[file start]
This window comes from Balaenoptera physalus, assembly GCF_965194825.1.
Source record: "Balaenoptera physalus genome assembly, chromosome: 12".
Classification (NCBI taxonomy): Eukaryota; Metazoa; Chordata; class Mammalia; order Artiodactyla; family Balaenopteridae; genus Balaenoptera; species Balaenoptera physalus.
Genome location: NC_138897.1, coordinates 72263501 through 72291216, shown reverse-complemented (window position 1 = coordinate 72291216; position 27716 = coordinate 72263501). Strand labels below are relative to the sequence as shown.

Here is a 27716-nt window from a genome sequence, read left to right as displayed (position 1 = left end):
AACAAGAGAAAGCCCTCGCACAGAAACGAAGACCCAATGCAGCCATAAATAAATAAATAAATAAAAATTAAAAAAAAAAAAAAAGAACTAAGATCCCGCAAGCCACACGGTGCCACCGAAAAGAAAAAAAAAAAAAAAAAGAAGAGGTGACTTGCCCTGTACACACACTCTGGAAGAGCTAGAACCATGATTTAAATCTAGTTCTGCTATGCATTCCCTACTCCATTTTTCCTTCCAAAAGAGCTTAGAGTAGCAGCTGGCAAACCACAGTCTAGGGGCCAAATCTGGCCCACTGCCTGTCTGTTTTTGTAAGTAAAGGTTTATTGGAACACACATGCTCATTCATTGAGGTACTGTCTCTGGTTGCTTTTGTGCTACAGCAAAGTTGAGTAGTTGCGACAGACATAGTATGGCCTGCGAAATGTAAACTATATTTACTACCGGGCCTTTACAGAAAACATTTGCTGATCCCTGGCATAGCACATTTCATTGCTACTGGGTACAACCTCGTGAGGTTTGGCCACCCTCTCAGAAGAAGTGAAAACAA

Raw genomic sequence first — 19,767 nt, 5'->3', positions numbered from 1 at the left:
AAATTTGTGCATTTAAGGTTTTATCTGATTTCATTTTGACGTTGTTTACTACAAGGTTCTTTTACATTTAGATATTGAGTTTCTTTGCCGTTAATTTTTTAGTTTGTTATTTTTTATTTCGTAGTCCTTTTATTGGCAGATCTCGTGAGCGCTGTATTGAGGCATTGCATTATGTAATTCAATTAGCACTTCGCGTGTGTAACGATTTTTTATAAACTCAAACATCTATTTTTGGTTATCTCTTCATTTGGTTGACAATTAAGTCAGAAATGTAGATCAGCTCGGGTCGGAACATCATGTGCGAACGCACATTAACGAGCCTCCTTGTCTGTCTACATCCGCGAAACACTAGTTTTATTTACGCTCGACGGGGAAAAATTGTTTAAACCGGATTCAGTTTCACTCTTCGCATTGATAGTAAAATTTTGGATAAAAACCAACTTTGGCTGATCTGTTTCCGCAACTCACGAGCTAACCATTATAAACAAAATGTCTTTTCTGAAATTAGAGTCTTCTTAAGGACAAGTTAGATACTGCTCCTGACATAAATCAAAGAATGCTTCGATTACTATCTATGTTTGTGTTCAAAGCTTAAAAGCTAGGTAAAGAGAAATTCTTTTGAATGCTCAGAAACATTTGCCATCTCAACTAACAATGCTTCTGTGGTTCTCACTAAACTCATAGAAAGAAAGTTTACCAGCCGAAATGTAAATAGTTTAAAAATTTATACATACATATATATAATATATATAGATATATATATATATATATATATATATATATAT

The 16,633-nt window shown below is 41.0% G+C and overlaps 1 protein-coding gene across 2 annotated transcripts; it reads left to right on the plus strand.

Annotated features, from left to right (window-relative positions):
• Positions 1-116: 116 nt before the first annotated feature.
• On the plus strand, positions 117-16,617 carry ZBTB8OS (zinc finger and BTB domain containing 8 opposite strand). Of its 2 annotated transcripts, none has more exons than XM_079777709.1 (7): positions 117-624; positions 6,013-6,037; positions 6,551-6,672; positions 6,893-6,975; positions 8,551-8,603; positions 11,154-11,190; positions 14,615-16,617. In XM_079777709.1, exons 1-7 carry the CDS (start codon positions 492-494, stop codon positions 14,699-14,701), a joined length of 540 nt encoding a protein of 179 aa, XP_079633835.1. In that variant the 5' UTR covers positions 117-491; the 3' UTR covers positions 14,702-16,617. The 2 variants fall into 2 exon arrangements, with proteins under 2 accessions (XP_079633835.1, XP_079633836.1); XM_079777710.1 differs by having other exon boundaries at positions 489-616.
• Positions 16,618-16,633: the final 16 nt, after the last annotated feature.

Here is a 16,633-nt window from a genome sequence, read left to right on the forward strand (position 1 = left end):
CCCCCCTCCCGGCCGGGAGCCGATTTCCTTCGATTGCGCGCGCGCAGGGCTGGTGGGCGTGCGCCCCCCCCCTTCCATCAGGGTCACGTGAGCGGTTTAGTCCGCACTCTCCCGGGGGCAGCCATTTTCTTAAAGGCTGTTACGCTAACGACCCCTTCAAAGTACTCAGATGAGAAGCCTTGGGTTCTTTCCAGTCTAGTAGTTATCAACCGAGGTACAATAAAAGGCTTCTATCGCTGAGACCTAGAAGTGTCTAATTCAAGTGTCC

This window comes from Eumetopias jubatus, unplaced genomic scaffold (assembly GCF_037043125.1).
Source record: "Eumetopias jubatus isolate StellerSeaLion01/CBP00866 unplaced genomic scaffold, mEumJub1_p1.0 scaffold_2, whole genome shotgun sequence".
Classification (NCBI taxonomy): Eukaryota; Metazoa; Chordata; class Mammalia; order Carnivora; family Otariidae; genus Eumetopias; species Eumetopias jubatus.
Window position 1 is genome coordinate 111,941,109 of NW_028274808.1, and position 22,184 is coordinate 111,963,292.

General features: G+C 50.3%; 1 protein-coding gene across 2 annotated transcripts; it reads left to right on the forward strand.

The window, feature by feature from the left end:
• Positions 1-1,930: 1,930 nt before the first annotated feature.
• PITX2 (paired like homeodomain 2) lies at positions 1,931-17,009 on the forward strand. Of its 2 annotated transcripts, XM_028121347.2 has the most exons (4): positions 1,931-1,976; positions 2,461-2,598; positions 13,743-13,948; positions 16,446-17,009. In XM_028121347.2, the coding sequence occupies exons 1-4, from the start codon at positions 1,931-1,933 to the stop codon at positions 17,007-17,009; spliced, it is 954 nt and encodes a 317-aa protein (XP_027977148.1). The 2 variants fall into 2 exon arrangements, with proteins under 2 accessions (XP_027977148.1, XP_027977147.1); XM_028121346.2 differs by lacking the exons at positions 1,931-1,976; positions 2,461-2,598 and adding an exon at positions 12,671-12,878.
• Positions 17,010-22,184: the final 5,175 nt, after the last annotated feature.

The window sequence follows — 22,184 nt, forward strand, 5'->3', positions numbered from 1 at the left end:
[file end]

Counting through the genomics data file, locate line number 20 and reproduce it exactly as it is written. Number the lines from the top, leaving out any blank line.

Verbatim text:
General features: G+C 50.3%; 1 protein-coding gene across 2 annotated transcripts; it reads left to right on the forward strand.